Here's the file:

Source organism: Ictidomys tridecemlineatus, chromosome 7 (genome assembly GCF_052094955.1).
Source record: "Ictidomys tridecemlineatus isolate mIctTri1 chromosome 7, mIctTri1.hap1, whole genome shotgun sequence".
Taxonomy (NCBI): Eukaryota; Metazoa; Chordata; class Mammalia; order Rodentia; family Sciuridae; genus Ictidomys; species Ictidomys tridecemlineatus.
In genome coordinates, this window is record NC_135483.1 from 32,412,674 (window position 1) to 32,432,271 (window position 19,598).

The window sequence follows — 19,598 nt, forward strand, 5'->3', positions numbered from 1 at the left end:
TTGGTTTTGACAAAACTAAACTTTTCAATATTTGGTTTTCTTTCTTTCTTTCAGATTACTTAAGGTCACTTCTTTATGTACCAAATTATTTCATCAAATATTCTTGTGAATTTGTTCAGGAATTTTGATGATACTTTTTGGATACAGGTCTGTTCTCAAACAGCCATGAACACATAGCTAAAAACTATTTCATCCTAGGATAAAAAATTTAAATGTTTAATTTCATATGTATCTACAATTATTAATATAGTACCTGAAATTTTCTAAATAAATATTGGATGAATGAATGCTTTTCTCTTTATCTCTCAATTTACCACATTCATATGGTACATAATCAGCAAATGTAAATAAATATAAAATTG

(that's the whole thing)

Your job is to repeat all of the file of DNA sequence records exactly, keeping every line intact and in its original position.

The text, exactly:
Source organism: Ictidomys tridecemlineatus, chromosome 7 (genome assembly GCF_052094955.1).
Source record: "Ictidomys tridecemlineatus isolate mIctTri1 chromosome 7, mIctTri1.hap1, whole genome shotgun sequence".
Taxonomy (NCBI): Eukaryota; Metazoa; Chordata; class Mammalia; order Rodentia; family Sciuridae; genus Ictidomys; species Ictidomys tridecemlineatus.
In genome coordinates, this window is record NC_135483.1 from 32,412,674 (window position 1) to 32,432,271 (window position 19,598).

The window sequence follows — 19,598 nt, forward strand, 5'->3', positions numbered from 1 at the left end:
TTGGTTTTGACAAAACTAAACTTTTCAATATTTGGTTTTCTTTCTTTCTTTCAGATTACTTAAGGTCACTTCTTTATGTACCAAATTATTTCATCAAATATTCTTGTGAATTTGTTCAGGAATTTTGATGATACTTTTTGGATACAGGTCTGTTCTCAAACAGCCATGAACACATAGCTAAAAACTATTTCATCCTAGGATAAAAAATTTAAATGTTTAATTTCATATGTATCTACAATTATTAATATAGTACCTGAAATTTTCTAAATAAATATTGGATGAATGAATGCTTTTCTCTTTATCTCTCAATTTACCACATTCATATGGTACATAATCAGCAAATGTAAATAAATATAAAATTG